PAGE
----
Some questions about flows in mirage

My first question would be how do you get around checking if a flow is closed, without reading and checking if it returns Eof.

I’m writing a client side load balancing library, where connections are persistent and pooled, and for the health check I would prefer not to have to read because I don’t want to lose data, and the only thing I could find where I could, is if I used an FD backed flow which would break compatibility.

The other option I have is creating a custom flow functor with type flow being {flow: F.flow; pending: cstruct.t list} .

While I have your attention, I read in the docs that the STACK api stops multiple listeners on the same port, is it possible to remove the default behavior of StackListeners, and enabling SO_REUSEPORT, to perform hole punching.


I don’t understand your reasoning behind “without reading”. How mirage-flow (see docs) is used, e.g. in mirage-tlstunnel is to have a dedicated reader task for each flow, which waits in read, and as soon as something is received, calls write to the other flow. Now, if an error happens during read or write, the flow is teared down. The mirage-flow itself does not have any pending buffer (I think mirage-channel has such functionality).

The implementation here (this uses the OCaml TCP/IP stack, the Unix Socket based one behaves in a similar way) replaces a potential existing listener on port YY with the new listener. I’m not sure what you mean with perform hole punching, but I think the implemented behaviour is what you requested!?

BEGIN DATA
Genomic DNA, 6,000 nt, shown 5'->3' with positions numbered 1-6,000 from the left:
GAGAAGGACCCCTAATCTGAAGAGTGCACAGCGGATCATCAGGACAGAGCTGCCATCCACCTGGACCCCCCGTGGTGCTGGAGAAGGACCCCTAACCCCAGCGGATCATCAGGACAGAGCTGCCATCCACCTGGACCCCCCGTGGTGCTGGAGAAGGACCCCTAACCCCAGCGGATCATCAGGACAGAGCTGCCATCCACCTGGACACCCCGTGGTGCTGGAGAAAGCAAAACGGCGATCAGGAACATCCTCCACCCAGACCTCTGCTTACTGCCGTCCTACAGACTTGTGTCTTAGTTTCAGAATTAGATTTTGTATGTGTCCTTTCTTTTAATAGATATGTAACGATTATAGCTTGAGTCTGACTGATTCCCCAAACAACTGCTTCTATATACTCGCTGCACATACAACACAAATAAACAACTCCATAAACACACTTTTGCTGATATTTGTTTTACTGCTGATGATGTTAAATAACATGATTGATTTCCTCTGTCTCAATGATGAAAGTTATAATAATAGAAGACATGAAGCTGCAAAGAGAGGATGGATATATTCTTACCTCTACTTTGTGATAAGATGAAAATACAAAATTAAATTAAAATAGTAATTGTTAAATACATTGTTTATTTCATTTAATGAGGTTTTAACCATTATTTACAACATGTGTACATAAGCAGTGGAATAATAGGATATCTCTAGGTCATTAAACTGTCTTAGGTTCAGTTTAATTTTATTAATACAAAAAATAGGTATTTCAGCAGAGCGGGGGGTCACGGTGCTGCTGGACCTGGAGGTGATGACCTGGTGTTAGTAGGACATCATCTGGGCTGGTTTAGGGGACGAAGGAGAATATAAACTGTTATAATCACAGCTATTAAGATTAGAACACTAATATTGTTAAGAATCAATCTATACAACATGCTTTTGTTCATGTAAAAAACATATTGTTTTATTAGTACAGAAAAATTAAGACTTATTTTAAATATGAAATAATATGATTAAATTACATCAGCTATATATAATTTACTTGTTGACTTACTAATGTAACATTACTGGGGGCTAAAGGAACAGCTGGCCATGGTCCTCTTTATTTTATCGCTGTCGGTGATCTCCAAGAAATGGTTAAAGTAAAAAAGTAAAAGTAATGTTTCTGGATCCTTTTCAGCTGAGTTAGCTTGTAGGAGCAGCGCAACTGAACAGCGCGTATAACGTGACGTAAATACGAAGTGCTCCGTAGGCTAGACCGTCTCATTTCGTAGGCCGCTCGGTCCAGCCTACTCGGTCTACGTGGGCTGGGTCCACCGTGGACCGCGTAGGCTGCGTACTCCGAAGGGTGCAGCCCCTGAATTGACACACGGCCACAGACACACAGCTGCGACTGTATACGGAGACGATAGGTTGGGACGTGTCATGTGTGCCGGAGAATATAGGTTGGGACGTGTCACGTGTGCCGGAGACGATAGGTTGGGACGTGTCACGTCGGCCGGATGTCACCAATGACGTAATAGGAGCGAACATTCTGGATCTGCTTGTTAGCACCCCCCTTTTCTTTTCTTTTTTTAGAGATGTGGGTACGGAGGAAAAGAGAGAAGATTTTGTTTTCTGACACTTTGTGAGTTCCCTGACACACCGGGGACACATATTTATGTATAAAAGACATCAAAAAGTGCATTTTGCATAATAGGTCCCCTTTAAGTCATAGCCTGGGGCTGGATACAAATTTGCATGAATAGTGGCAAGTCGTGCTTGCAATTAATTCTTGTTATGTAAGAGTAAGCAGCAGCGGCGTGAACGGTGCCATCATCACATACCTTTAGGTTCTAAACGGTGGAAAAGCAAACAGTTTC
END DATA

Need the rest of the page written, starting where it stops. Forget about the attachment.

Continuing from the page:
For question 1, I just realized, that I could just add a closed bool field, that I can set on Eof or calls to close.

As for question 2 hole punching is basically a way to traverse nats, or in my use case to get around AWS security groups, by first binding a socket on host A, then reusing that socket to connect to host B.

I’m honestly just super confused with how that would work with flows.

by “socket” you mean IP and port pair? Since create_connection does not allow to specify a source port (but instead selects one at random), this does not seem to be possible atm. Of course, mirage-protocols (and the implementation in mirage-tcpip) can be extended with a source port (which imho makes sense). But since there is no unlisten_tcpv4, there’s no way atm to drop the port & callback from the hashtable which is looked up in when a TCP segment is received, I suspect this needs to be extended as well.

Pretty much, I’m going to try using
let port = 9000 in
STACK.listen_udpv4 stack ~port cb;
STACK.listen stack >>= fun () ->
UDP.write ~src:port buf

To see if it works.

Note: vpnkit is doing something similar (bookkeeping incoming connections), but it hooks at the net level instead of using a full stack. It’s probably over-complicated for your needs, but maybe it could help :slight_smile:

your code now uses UDP - which I’d expect to work as you write it, but I doubt that replacing UDP with TCP will work with MirageOS (mirage-tcpip/mirage-flow) atm…

I’ve been debating whether I should implement UTP for mirage for a long time either way. Protocol RFC. LEDBAT.

Even if I never do with the way you guys implemented TCP, you’ve made it a lot easier to write reliable udp protocols by cherry picking the aspects of TCP one would need, or to tunnel it, and I love that, the major down side being the outside world won’t be able to understand it, if I were afraid to reinvent the wheel a bit I wouldn’t be using ocaml.